Automobile, textile, and leather are among industries that started reopening in Tamil Nadu on Wednesday after staying shut for almost six weeks in the national lockdown to contain the coronavirus pandemic.
Hyundai Motor, which managed around 15,813 employees and contract workers before the pandemic struck, started work with 7,500 people daily in two shifts at its factory in Sriperumbudur.
Royal Enfield, which had suspended work on March 23, resumed under the government’s guidelines on social distancing and workplace sanitisation. "Our manufacturing unit at Oragadam, near Chennai, will be the first to begin operations in a staggered manner, with minimal staff over a single shift. Employees and shop floor staff residing in and around plant locations will be aligned to work in these units, so as to avoid long-distance travel and minimise contact during transporation," said the company. Its facilities in Tamil Nadu’s Tiruvottiyur and Vallam Vadagal will work in a phased manner.
The company said around 120 dealerships have begun work and it expects around 300 will be operational by mid-May, as it offers customers home test-rides to assure them about safety.
TVS Motor Company resumed its factories in Hosur, Mysuru and Nalagarh, saying it has made a safety manual for employees and will continue offering work-from-home option to some of them in adherence to state government guidelines. Auto component maker Sundaram Fasteners, which is part of the TVS Group, has started production, too.
Tyre manufacturer MRF resumed most of its plants--it didn't comment where--and work at some stocking points, saying continuing operations will depend on directives of government authorities.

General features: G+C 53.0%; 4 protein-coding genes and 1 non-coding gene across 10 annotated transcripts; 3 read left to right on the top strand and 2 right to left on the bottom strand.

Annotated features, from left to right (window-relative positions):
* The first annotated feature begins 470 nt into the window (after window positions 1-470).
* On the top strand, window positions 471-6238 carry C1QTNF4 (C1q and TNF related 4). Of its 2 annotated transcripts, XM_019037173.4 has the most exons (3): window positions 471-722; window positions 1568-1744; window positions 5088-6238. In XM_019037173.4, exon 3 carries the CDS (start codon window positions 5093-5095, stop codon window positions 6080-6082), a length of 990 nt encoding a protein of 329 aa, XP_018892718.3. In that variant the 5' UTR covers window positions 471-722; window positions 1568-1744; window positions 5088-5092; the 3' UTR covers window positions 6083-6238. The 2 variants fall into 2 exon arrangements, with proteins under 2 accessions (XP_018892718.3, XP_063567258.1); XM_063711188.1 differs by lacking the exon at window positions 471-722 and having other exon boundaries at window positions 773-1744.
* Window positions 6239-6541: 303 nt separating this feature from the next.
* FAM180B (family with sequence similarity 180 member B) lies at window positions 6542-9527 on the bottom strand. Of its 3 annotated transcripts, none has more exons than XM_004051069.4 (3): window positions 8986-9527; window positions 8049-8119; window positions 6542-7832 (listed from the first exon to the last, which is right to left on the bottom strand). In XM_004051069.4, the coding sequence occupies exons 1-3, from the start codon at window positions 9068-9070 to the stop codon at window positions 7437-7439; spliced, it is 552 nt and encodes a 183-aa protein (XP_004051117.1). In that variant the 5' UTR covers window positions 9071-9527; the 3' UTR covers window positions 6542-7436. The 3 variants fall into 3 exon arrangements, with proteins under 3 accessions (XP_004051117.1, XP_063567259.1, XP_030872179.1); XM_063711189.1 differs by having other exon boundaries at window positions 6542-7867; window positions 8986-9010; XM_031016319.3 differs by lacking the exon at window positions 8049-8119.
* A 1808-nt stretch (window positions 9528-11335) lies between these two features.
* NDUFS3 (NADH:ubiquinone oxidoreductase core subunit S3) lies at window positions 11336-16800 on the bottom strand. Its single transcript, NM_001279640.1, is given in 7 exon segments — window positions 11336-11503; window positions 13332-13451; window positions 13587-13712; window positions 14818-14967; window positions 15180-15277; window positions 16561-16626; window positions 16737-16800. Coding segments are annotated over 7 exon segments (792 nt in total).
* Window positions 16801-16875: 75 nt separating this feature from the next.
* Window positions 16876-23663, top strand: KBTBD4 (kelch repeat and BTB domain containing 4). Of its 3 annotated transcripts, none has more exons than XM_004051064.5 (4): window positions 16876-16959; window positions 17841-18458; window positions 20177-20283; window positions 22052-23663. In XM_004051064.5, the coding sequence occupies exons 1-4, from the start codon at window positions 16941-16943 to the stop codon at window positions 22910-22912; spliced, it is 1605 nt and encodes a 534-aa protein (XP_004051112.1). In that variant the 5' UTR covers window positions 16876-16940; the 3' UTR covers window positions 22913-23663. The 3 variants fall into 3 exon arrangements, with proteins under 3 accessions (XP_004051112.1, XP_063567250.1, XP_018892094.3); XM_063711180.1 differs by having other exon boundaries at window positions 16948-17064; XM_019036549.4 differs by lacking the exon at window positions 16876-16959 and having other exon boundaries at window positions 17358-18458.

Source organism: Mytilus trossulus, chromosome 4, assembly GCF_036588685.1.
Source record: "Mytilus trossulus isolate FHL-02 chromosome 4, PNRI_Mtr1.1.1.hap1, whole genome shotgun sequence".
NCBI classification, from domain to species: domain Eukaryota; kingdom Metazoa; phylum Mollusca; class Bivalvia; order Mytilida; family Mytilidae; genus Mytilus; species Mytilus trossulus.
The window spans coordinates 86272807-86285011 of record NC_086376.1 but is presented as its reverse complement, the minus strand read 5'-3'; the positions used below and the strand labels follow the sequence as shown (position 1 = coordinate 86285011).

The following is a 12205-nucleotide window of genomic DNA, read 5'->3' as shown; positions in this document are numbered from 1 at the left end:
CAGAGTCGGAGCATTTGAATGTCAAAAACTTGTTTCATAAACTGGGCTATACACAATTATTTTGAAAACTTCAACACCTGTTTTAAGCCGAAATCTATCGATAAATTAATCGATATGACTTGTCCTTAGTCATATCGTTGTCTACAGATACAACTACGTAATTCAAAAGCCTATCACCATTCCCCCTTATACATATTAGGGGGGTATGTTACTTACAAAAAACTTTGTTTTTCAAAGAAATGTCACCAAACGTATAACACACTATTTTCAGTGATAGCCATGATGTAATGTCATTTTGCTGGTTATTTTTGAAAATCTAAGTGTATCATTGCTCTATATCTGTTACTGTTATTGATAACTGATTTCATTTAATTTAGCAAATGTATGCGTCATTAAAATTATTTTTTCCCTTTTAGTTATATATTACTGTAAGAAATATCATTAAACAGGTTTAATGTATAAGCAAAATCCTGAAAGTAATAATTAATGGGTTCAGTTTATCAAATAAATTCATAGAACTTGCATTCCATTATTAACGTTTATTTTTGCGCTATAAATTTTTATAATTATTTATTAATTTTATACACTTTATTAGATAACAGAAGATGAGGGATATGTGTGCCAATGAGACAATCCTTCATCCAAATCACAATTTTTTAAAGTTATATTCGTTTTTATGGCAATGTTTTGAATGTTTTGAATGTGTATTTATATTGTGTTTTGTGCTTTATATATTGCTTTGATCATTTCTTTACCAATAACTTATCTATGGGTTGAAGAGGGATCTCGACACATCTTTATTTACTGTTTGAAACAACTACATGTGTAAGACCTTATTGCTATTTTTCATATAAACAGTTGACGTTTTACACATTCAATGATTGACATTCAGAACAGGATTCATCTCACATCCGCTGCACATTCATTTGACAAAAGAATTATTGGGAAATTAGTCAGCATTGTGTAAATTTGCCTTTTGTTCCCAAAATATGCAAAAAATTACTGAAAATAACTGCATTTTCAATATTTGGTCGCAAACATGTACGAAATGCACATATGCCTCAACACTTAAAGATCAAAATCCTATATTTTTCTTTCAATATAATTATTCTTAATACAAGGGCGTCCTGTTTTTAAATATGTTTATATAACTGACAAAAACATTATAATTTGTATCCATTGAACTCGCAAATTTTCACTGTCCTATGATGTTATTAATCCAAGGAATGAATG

Sources in these companies said production is not full scale as demand is low. Coimbatore-based Lakshmi Machine Works resumed work with minimal workforce and Nissan will soon.
Ashok Leyland has not commenced production. Vipin Sondhi, managing director and chief executive officer of Ashok Leyland, recently said the industry would have to look at a structured opening of the lockdown to facilitate supply chain before it can restart work. He was referring to auto companies depending on the ancillary sector for production.
Tirupur, the textile hub that does business worth Rs 50,000 crore annually, has started production in full swing. The town houses around 3,000 garment units, including 1,100 export units. About 5-6 lakh people, including 1.5 lakh migrants, depend on this industry for livelihood.
"It is not that the units will run in 100 per cent capacity considering global buyers yet to come out of the crisis," Raja M Shanmugham, president, Tirupur Exporters Association, referring to the pandemic.
Sampling and other orders can be done with 40 per cent of the workforce if the 1.5 lakh migrant labourers decide to go back to their homes from Tirupur. Around 90 per cent of businesses in Tirupur find liquidity to be the biggest challenge, said Shanmugham.
S Nagarajan, president of Dyers Association of Tirupur has said nearly 500 dying units in the town expect to resume from Monday after getting government permission. He said that many customers in the US and other countries who buy from China are looking at markets like India for their future purchases.
The Confederation of SIDCO Industrial Associations, which represent MSMEs in and around Chennai, on Tuesday protested the "inequitable way" in which industries have been permitted to resume functioning from May 7, 2020.
These associations represent MSMEs which are in the industrial estates on the outskirts of and in Chennai with an annual turnover of about Rs 26,250 crore. They alleged that they have not been given permission to open, citing increased cases of Covid-19 infections, said the Associations adding that the imminent possibility of large manufacturing companies seeking to shift moulds and dies from units in these industrial estates to others that are open for operations.